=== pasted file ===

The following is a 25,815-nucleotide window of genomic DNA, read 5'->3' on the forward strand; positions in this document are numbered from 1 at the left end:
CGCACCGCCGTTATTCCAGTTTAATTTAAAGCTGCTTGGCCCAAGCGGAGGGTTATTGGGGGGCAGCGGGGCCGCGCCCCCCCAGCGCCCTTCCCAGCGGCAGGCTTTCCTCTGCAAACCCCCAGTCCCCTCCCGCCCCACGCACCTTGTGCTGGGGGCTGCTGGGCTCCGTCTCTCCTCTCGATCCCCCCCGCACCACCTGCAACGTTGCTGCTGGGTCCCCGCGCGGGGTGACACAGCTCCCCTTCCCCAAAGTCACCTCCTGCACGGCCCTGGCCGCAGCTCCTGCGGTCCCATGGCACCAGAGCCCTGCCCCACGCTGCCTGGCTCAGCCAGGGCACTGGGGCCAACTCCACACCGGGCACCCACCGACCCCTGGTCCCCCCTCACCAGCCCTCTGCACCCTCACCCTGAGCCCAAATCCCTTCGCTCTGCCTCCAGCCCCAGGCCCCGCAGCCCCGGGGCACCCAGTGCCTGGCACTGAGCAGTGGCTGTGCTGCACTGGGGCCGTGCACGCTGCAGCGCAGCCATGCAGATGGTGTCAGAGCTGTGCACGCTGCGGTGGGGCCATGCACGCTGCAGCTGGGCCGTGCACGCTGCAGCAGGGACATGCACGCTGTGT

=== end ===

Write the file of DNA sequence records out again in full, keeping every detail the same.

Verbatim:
The following is a 25,815-nucleotide window of genomic DNA, read 5'->3' on the forward strand; positions in this document are numbered from 1 at the left end:
CGCACCGCCGTTATTCCAGTTTAATTTAAAGCTGCTTGGCCCAAGCGGAGGGTTATTGGGGGGCAGCGGGGCCGCGCCCCCCCAGCGCCCTTCCCAGCGGCAGGCTTTCCTCTGCAAACCCCCAGTCCCCTCCCGCCCCACGCACCTTGTGCTGGGGGCTGCTGGGCTCCGTCTCTCCTCTCGATCCCCCCCGCACCACCTGCAACGTTGCTGCTGGGTCCCCGCGCGGGGTGACACAGCTCCCCTTCCCCAAAGTCACCTCCTGCACGGCCCTGGCCGCAGCTCCTGCGGTCCCATGGCACCAGAGCCCTGCCCCACGCTGCCTGGCTCAGCCAGGGCACTGGGGCCAACTCCACACCGGGCACCCACCGACCCCTGGTCCCCCCTCACCAGCCCTCTGCACCCTCACCCTGAGCCCAAATCCCTTCGCTCTGCCTCCAGCCCCAGGCCCCGCAGCCCCGGGGCACCCAGTGCCTGGCACTGAGCAGTGGCTGTGCTGCACTGGGGCCGTGCACGCTGCAGCGCAGCCATGCAGATGGTGTCAGAGCTGTGCACGCTGCGGTGGGGCCATGCACGCTGCAGCTGGGCCGTGCACGCTGCAGCAGGGACATGCACGCTGTGT